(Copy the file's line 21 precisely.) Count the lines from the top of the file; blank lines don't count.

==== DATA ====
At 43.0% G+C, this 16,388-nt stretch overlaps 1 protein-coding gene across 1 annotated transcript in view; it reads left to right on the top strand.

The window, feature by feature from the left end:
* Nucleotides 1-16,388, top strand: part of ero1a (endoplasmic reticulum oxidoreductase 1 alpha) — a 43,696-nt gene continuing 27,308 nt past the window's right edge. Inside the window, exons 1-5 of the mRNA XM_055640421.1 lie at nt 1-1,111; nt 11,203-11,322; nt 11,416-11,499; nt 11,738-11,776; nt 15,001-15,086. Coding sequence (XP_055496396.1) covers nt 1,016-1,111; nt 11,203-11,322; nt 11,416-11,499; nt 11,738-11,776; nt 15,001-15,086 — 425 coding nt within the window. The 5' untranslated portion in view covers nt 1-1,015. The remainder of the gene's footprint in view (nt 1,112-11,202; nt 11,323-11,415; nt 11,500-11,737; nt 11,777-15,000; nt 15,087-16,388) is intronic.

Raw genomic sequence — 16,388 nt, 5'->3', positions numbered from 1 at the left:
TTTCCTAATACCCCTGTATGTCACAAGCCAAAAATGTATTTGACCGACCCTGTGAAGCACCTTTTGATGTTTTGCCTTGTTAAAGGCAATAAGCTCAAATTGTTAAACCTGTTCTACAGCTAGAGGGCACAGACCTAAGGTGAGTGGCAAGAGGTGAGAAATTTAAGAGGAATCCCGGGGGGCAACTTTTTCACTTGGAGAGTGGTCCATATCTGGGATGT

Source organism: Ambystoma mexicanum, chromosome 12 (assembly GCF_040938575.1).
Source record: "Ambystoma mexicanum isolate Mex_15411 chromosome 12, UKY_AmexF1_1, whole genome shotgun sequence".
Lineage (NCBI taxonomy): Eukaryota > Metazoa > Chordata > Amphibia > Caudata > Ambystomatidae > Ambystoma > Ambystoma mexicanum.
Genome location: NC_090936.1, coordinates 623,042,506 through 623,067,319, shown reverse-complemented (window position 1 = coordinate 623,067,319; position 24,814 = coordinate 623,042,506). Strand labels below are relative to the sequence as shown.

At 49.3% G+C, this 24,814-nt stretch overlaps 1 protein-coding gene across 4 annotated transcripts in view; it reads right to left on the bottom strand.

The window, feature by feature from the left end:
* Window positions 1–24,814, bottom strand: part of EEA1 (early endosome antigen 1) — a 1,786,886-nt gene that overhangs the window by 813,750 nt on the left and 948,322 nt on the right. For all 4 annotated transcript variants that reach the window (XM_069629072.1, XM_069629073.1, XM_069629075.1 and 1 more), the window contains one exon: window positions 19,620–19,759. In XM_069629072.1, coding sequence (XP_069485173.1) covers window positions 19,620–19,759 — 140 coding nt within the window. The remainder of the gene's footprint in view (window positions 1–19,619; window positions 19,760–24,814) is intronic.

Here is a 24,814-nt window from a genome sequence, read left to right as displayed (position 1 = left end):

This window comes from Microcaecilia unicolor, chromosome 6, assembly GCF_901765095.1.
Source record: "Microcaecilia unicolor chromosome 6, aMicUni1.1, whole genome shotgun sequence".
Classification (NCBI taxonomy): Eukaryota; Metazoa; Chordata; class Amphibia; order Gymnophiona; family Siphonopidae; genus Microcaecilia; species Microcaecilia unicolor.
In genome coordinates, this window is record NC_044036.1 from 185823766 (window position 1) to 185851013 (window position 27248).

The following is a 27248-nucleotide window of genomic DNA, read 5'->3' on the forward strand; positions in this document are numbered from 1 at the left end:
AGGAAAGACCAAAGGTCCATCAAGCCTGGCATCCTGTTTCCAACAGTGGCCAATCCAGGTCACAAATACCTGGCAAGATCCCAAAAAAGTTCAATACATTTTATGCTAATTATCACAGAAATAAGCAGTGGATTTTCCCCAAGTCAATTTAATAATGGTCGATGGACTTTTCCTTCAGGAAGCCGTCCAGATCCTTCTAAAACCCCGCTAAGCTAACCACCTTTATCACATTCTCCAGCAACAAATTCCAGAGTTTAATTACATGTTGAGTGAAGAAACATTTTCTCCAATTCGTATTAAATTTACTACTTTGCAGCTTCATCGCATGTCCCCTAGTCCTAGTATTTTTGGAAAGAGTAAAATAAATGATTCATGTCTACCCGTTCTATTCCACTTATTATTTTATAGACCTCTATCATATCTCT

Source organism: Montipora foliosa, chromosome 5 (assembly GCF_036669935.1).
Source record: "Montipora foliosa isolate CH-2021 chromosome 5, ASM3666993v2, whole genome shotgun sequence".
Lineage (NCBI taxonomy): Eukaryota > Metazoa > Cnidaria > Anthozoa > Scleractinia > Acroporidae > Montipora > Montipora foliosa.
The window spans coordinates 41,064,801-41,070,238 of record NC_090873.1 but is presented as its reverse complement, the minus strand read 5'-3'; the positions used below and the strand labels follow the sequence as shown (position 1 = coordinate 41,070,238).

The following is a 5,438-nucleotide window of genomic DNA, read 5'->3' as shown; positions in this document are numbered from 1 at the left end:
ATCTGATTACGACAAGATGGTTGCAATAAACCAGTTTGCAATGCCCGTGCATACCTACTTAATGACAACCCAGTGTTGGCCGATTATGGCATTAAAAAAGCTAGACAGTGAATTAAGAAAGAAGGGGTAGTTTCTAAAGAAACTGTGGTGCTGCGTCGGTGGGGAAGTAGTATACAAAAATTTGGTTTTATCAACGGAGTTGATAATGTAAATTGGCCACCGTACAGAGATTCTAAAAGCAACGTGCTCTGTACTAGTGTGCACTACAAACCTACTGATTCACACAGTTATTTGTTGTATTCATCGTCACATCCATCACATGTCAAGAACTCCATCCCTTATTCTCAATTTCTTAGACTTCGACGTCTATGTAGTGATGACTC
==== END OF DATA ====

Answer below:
Source record: "Montipora foliosa isolate CH-2021 chromosome 5, ASM3666993v2, whole genome shotgun sequence".